KUALA LUMPUR (Reuters) - Malaysia’s Prime Minister Najib Razak will get sweeping security powers on Monday amid planned protests calling for his resignation over U.S. allegations that millions of dollars from a state fund wound up in his personal bank account.
The new National Security Council (NSC) Act, which comes into force on Aug. 1, allows Najib to designate any area as a “security area”, where he can deploy forces to search any individual, vehicle or premise without a warrant. It also allows investigators to dispense with formal inquests into killings by the police or armed forces in those areas.
Najib’s ruling coalition promoted the law as a means to counter threats to security in predominantly Muslim Malaysia, which has long dealt with a fringe element of radical Islamists.
But critics say the law’s expansive powers threaten human rights and democracy in the middle-income emerging nation, and could now be used to silence critics of the One Malaysia Development Berhad (1MDB) fund scandal.
“The concern among the civil society and others is because the NSC can be used against anything that the government is unhappy with,” said Wan Saiful Wan Jan, chief executive of the Institute for Democracy and Economic Affairs, adding that it could extend to public rallies.
“It does give the PM a huge amount of power to declare emergency zones...,” he said.
The law was passed on the last day of the legislation session in December, surprising the opposition, as Najib came under mounting criticism over the multi-billion dollar scandal surrounding the 1MDB fund, which he founded and whose advisory council he chaired until recently.
The law was enacted without the customary royal assent from Malaysia’s king, who had asked for some changes.
Pressure on Najib to step down mounted last week after the U.S. Justice Department filed civil lawsuits alleging that over $3.5 billion was misappropriated from 1MDB. The lawsuits seek to seize more than $1 billion of assets allegedly siphoned from the fund, saying they were part of “an international conspiracy to launder money”.
The civil lawsuits do not name Najib, but refer to a high-ranking government official who received over $700 million of the misappropriated funds. A source familiar with the investigations told Reuters the official, named as Malaysian Official 1 in the lawsuits, was Najib.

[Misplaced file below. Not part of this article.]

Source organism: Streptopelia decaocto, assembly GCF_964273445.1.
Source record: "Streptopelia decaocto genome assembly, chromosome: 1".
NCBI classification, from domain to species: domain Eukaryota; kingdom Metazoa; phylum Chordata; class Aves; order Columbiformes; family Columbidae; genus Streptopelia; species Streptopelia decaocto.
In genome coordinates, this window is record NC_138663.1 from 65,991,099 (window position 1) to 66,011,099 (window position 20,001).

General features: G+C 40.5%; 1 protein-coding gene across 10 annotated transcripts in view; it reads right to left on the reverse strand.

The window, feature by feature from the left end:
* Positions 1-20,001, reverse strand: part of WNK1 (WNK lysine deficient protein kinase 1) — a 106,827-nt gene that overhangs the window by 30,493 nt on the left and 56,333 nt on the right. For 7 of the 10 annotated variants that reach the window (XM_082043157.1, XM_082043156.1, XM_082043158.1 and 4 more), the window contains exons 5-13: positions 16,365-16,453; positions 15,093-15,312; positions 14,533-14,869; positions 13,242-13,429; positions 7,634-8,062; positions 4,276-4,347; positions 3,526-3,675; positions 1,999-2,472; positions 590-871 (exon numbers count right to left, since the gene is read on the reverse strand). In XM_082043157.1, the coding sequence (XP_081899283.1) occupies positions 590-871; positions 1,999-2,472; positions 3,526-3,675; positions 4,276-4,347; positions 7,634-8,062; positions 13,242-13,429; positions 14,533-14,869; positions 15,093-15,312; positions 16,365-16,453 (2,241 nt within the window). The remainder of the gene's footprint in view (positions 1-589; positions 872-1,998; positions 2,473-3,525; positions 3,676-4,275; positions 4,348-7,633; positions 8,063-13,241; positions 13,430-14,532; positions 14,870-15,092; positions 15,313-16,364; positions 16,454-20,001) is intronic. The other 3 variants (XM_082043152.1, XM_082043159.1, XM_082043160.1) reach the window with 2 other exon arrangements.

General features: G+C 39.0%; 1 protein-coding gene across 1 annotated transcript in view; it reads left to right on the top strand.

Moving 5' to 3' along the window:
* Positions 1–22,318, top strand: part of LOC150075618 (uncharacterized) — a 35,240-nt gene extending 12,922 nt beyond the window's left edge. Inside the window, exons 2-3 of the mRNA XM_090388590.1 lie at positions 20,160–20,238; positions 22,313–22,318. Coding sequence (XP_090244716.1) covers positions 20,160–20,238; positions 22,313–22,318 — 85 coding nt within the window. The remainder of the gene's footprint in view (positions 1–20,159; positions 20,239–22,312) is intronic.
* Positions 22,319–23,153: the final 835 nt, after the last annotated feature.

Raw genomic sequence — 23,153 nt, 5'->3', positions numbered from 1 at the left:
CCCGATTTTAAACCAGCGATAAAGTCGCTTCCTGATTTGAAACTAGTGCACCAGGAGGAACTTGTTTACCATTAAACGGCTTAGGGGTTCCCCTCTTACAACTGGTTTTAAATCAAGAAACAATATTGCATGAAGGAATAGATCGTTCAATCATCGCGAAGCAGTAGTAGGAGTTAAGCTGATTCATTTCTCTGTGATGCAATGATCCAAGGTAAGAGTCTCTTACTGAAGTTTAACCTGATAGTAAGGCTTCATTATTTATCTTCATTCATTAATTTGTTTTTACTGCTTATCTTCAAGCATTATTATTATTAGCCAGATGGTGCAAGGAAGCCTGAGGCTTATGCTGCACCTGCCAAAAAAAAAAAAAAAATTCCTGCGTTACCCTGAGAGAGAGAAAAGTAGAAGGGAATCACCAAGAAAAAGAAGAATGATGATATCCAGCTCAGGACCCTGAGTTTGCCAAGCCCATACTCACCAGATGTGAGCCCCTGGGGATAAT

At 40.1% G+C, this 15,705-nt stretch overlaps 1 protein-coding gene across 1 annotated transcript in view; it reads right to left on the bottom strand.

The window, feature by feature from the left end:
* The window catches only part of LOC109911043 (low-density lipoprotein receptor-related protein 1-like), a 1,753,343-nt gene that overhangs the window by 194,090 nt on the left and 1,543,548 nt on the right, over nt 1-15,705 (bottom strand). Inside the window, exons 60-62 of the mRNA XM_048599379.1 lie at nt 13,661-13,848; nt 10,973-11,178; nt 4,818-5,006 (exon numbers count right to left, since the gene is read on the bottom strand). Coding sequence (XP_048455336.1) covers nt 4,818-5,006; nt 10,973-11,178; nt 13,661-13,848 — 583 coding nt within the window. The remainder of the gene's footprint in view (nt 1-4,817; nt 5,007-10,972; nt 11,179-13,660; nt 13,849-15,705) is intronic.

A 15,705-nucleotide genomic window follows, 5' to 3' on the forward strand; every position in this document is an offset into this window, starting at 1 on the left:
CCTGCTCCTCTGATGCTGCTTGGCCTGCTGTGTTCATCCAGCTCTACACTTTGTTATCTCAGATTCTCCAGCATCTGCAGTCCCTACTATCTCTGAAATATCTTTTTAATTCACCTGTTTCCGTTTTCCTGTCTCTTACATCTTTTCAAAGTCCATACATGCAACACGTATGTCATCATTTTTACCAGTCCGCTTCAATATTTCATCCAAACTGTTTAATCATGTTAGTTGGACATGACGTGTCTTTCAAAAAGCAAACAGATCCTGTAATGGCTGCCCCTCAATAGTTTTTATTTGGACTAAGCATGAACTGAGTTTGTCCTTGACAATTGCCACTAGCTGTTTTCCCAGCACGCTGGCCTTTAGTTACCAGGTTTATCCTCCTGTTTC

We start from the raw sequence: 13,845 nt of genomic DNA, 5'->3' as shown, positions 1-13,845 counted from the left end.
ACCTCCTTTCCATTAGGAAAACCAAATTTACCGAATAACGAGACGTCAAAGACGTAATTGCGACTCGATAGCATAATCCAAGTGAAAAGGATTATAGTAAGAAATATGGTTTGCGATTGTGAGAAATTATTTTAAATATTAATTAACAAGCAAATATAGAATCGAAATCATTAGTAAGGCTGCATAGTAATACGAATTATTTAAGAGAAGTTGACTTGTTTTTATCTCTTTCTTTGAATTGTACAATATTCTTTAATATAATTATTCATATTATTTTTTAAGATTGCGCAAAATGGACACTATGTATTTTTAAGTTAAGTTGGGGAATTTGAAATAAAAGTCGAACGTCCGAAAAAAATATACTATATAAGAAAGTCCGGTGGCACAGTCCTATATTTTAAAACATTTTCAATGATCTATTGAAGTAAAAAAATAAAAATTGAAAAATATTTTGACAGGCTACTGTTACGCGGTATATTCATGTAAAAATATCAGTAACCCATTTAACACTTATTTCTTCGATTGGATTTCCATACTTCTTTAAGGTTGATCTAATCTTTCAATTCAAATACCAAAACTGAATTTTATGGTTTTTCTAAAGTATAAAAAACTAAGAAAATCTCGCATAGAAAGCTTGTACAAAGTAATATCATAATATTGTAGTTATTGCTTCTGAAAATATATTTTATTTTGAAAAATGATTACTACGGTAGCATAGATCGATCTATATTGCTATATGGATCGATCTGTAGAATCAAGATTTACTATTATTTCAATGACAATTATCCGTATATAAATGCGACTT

Najib, who has denied any wrongdoing, has said Malaysia will cooperate in international investigations of the 1MDB case.
The ruling party suffered unprecedented losses in the 2008 general elections and then lost the popular vote in 2013 under Najib’s leadership. The next general election must be called by 2018.
The NSC is coming into force amid growing complaints about assaults on civil liberties in Malaysia.
Najib has in recent months used the colonial era Sedition Act and other draconian laws to arrest government critics, jail opposition leaders and stifle free speech by suspending media groups and blogs.
“The likelihood of the NSC being utilized in order to crack down against any act of civil movement is likely to steadily increase as maneuvering space for the PM decreases,” said Sevan Doraisamy, executive director at Suaram, a human rights NGO.
Malaysia’s opposition coalition is planning an anti-Najib rally on July 30. Pro-democracy group Bersih, whose street protests last year drew a 200,000-strong crowd, is also planning a separate rally, but has not set a date.
While rallies can still be organized under the Peaceful Assembly Act, the NSC can declare any area -- a building, a street or a city -- a “security area”, where protests would be disallowed.
Inspector-General of Police Khalid Abu Bakar said on Monday he will not allow rallies that demand Najib step down from power.
“Red Shirt” supporters from Najib’s ruling United Malays National Organisation have vowed to hold a counter-rally. They did so last September and it turned rowdy when participants breached security barricades and clashed with riot police.
“I think they (the government) are getting nervous about 1MDB and the reaction of the people,” said civil rights activist and lawyer Ambiga Sreenevasan, adding that the public was also “very nervous” about the new security law.
Editing by Bill Tarrant